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‘Decline in piracy will end war risk insurance, reduce shipping cost’

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Executive Director, Operations, Nigerian Maritime Administration and Safety Agency (NIMASA), Ahmed Shehu (left); Director General of NIMASA, Dr Bashir Jamoh; Executive Secretary of Nigerian Shippers’ Council (NSC), Emmanuel Jime and Executive Director, Finance and Administration, NIMASA, Chudi Offodile, during a courtesy visit to NIMASA Headquarters by the Shippers’ Council Executive Secretary.


The Director-General of the Nigerian Maritime Administration and Safety Agency (NIMASA), Dr. Bashir Jamoh, has said a sustained reduction in reported cases of piracy and other maritime crimes in Nigerian waters would end the regime of war risk insurance premium on Nigeria-bound cargoes.

Jamoh made the assertion when he received the Executive Secretary of the Nigerian Shippers’ Council (NSC), Emmanuel Jime, who led a delegation from the Council on a courtesy visit to NIMASA headquarters in Lagos.

The NIMASA boss stated that the international shipping community has acknowledged the progress made by Nigeria in her quest for security in the Gulf of Guinea, as confirmed by recent reports by the International Maritime Bureau (IMB).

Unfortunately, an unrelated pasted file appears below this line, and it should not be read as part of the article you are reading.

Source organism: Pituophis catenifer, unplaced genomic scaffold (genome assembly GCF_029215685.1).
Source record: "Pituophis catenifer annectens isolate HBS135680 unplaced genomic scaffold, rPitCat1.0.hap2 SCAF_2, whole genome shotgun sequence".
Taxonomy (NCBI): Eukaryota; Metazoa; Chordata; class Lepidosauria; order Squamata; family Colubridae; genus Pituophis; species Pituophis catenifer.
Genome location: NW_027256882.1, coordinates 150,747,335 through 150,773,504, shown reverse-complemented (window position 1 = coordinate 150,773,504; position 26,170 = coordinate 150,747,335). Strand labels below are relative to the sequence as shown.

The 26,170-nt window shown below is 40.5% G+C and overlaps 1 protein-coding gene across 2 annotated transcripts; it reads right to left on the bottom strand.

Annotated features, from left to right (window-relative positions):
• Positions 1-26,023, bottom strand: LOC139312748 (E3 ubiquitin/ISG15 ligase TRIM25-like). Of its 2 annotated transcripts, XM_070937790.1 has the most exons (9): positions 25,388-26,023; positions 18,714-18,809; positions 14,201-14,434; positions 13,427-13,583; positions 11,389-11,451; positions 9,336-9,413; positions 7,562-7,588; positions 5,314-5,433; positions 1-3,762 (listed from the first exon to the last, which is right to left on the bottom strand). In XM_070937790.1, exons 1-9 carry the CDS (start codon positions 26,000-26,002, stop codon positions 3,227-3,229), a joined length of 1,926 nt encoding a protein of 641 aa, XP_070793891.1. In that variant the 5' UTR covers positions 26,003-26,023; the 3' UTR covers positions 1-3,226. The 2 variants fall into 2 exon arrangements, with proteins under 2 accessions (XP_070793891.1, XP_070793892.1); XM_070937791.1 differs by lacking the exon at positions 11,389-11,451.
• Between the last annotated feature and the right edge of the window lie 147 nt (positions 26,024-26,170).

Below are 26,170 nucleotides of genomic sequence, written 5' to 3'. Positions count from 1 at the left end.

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He said the sharp decrease in maritime incidents logged in IMB’s second quarter report was a valuable feedback on the Agency’s campaign for Nigeria to be delisted from countries under the war risk insurance burden, and an indication that the shipping community looked forward to sustenance of the progress made.

Jamoh also emphasised that since the deployment of the Deep Blue Project assets in February, there has been a steady decline in piracy attacks on Nigerian waters on a monthly basis.

He said with adequate sensitisation of the international shipping community, Nigeria’s quest to be removed from nations considered to have dangerous waters would soon materialise for the benefit of Nigerian shippers.

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On his part, the Shippers’ Council boss called for greater collaboration among relevant government agencies to enable the country to derive the full economic benefits of the maritime sector.

He commended NIMASA for placing fleet expansion at the heart of her efforts to encourage indigenous participation in the maritime industry.

The Executive Secretary stressed that there was no better time to have a national carrier than now, when the world was gradually looking away from fossil fuels, the current mainstay of the Nigerian economy.

“Nigeria cannot be caught unawares. We need to look at ways of developing our shipping sector, which, from studies, is capable of earning the country even more than oil yearly and maritime security is pivotal to achieving this goal,” Jime stated.

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